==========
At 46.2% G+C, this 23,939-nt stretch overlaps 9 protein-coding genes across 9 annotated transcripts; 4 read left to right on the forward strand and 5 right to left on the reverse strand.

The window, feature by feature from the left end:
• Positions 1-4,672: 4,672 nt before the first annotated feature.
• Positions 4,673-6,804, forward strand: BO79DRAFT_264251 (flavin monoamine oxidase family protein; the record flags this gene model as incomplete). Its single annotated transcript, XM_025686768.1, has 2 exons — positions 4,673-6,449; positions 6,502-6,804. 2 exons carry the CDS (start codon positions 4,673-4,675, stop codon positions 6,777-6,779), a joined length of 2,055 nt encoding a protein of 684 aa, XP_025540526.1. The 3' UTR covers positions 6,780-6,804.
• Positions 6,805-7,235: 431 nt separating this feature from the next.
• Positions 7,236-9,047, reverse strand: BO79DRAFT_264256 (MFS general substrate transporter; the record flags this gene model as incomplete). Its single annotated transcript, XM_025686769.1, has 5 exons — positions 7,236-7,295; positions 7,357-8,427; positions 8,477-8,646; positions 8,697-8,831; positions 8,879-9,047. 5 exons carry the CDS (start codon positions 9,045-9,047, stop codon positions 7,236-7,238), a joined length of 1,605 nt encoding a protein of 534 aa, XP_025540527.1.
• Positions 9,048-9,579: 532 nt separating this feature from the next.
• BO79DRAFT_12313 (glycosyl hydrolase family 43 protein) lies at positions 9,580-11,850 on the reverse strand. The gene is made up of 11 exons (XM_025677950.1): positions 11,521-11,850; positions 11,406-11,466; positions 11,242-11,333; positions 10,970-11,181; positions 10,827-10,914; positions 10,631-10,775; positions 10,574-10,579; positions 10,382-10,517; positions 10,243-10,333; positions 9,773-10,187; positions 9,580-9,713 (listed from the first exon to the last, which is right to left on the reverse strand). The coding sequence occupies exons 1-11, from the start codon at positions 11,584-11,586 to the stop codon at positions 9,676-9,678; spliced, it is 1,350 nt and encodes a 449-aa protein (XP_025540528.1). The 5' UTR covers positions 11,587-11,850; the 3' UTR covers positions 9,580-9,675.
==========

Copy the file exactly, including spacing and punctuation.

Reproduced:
At 46.2% G+C, this 23,939-nt stretch overlaps 9 protein-coding genes across 9 annotated transcripts; 4 read left to right on the forward strand and 5 right to left on the reverse strand.

The window, feature by feature from the left end:
• Positions 1-4,672: 4,672 nt before the first annotated feature.
• Positions 4,673-6,804, forward strand: BO79DRAFT_264251 (flavin monoamine oxidase family protein; the record flags this gene model as incomplete). Its single annotated transcript, XM_025686768.1, has 2 exons — positions 4,673-6,449; positions 6,502-6,804. 2 exons carry the CDS (start codon positions 4,673-4,675, stop codon positions 6,777-6,779), a joined length of 2,055 nt encoding a protein of 684 aa, XP_025540526.1. The 3' UTR covers positions 6,780-6,804.
• Positions 6,805-7,235: 431 nt separating this feature from the next.
• Positions 7,236-9,047, reverse strand: BO79DRAFT_264256 (MFS general substrate transporter; the record flags this gene model as incomplete). Its single annotated transcript, XM_025686769.1, has 5 exons — positions 7,236-7,295; positions 7,357-8,427; positions 8,477-8,646; positions 8,697-8,831; positions 8,879-9,047. 5 exons carry the CDS (start codon positions 9,045-9,047, stop codon positions 7,236-7,238), a joined length of 1,605 nt encoding a protein of 534 aa, XP_025540527.1.
• Positions 9,048-9,579: 532 nt separating this feature from the next.
• BO79DRAFT_12313 (glycosyl hydrolase family 43 protein) lies at positions 9,580-11,850 on the reverse strand. The gene is made up of 11 exons (XM_025677950.1): positions 11,521-11,850; positions 11,406-11,466; positions 11,242-11,333; positions 10,970-11,181; positions 10,827-10,914; positions 10,631-10,775; positions 10,574-10,579; positions 10,382-10,517; positions 10,243-10,333; positions 9,773-10,187; positions 9,580-9,713 (listed from the first exon to the last, which is right to left on the reverse strand). The coding sequence occupies exons 1-11, from the start codon at positions 11,584-11,586 to the stop codon at positions 9,676-9,678; spliced, it is 1,350 nt and encodes a 449-aa protein (XP_025540528.1). The 5' UTR covers positions 11,587-11,850; the 3' UTR covers positions 9,580-9,675.